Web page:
CHEEK Do not look the other way

Sunday Tribune - - NEWS&VIEWS - Dennis Pather

CRIME stalks our homes and streets every day, like some deadly preda­tor. We try to keep our fam­i­lies safe by build­ing high walls, in­vest­ing in ex­pen­sive alarm sys­tems and join­ing neigh­bour­hood watches, but crim­i­nals are be­com­ing more brazen and cre­ative by the day.

What has be­come even more sin­is­ter and dis­qui­et­ing in re­cent times is a grow­ing ten­dency in some com­mu­ni­ties to show sym­pa­thy to­wards these thugs who wreak havoc, pain and tragedy.

Two in­ci­dents this week high­lighted this dis­turb­ing trend. In the first, a mother was tipped off by a fam­ily friend that her daugh­ter was be­ing gang-raped.

When she opened the door to a nearby home, she caught three men in the act. When the rapists turned on her, she re­acted in­stinc­tively, stab­bing all three and killing one.

She was ar­rested and now faces charges of mur­der and at­tempted mur­der. If con­victed, she could face years be­hind bars for try­ing to save her life and her daugh­ter from bru­tal crim­i­nals.

In the same in­ci­dent, the young fam­ily friend who had alerted the woman to the rape tried to take her life last week, af­ter mem­bers of her fam­ily turned on her and blamed her for the man’s death. They in­sisted if she had kept quiet, the al­leged rapist, who is known to them, would still be alive.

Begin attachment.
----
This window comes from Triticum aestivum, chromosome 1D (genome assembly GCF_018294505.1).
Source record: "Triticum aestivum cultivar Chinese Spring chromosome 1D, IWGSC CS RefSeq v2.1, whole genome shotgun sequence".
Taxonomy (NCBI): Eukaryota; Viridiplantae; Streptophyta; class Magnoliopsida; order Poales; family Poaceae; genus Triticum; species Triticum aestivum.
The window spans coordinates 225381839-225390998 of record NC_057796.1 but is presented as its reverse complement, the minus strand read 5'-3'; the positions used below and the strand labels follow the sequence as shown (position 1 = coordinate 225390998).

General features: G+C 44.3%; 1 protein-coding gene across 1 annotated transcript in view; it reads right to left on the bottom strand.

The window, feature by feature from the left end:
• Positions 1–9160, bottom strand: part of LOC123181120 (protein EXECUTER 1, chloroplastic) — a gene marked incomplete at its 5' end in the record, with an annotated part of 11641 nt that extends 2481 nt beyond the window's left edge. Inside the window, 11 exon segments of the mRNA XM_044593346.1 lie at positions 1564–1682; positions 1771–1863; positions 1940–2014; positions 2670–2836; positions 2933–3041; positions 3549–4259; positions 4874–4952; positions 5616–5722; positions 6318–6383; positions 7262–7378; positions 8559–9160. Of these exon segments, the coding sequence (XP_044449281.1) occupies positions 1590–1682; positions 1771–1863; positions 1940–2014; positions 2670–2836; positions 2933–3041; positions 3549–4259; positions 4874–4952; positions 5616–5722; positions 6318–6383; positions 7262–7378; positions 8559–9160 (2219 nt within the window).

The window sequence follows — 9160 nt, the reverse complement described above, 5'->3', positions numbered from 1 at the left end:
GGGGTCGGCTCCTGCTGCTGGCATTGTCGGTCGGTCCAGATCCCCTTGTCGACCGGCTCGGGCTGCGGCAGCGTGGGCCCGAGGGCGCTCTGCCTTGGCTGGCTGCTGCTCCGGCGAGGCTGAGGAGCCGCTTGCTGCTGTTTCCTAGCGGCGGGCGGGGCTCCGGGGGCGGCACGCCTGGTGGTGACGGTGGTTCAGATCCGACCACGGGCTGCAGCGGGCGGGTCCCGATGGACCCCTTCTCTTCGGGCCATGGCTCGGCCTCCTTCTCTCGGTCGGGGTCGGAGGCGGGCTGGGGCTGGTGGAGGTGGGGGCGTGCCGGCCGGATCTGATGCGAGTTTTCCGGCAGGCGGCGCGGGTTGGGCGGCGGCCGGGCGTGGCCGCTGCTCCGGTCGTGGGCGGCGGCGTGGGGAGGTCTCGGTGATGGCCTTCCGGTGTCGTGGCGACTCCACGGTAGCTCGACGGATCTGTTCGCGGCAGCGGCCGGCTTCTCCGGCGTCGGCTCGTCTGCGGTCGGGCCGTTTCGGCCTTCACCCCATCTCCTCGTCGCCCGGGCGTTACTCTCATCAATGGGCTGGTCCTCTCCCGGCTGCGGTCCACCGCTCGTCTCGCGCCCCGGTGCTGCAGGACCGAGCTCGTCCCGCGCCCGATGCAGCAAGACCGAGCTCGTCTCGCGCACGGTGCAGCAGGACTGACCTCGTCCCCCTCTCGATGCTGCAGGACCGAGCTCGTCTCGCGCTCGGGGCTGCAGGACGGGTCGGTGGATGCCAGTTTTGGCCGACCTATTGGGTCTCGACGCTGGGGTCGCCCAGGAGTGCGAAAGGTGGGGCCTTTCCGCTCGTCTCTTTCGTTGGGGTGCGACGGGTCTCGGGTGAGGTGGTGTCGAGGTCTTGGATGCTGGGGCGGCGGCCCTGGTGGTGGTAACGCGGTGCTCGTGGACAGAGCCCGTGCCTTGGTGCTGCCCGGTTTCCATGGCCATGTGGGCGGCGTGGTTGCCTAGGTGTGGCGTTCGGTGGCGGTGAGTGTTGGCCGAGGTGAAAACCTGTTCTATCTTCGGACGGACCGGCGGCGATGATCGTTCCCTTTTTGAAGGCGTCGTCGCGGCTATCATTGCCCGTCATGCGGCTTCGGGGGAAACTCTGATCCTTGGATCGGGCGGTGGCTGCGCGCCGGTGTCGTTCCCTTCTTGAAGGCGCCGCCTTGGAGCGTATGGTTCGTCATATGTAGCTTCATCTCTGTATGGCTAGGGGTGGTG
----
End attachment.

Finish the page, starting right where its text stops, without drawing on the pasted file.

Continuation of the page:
In an­other in­ci­dent, a well­known and feared lo­cal gang­ster was shot and killed at a crime scene. While law-abid­ing cit­i­zens would have wel­comed the end to his reign of ter­ror, oth­ers herowor­shipped him at his fu­neral. Mo­tor­cy­cle rid­ers es­corted the hearse and mourn­ers danced to loud mu­sic, drank openly, revved their en­gines and fired off guns.

Pri­vately owned cars were stolen and set alight in a mock cel­e­bra­tion of his death.

Which raises the ques­tion: If you wit­ness a crime, do you re­port what you’ve seen to the au­thor­i­ties or look the other way and mut­ter: “It’s none of my business”?

When you come across a clear case of cor­rupt or un­eth­i­cal be­hav­iour in the work­place, do you re­port it to your boss or sweep it un­der the car­pet?

A re­cent sur­vey of the pri­vate and pub­lic sec­tors tells us one in four pro­fes­sion­als feels in­tim­i­dated to re­port cor­rup­tion and un­eth­i­cal prac­tices at the work­place.

About 14% of the re­spon­dents feared for their lives for re­port­ing un­eth­i­cal be­hav­iour while 22% said they felt threat­ened do­ing so.

More dis­turb­ing, 70% of re­spon­dents claimed they were put un­der pres­sure to sweep things un­der the car­pet.

If this is any­where near the truth, what chance do we have of rid­ding our coun­try of the cancer of crime and cor­rup­tion? Surely we can­not beat crime by sur­ren­der­ing meekly to it?

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